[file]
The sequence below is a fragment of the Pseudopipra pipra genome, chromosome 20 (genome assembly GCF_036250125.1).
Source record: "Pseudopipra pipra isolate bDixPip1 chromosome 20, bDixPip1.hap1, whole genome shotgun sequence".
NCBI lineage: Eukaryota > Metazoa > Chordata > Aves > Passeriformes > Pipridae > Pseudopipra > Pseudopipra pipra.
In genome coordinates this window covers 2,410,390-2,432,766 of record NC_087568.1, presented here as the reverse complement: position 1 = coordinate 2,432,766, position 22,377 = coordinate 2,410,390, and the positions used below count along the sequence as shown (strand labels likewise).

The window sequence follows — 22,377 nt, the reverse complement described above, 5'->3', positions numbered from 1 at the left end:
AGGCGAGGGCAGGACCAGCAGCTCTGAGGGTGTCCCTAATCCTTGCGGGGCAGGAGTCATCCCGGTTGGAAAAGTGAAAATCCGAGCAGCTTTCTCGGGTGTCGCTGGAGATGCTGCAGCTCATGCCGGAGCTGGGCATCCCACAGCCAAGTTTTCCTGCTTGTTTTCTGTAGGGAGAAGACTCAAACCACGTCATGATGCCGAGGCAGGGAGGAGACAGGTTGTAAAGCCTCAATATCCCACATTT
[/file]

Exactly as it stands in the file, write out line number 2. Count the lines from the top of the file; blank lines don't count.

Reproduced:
Source record: "Pseudopipra pipra isolate bDixPip1 chromosome 20, bDixPip1.hap1, whole genome shotgun sequence".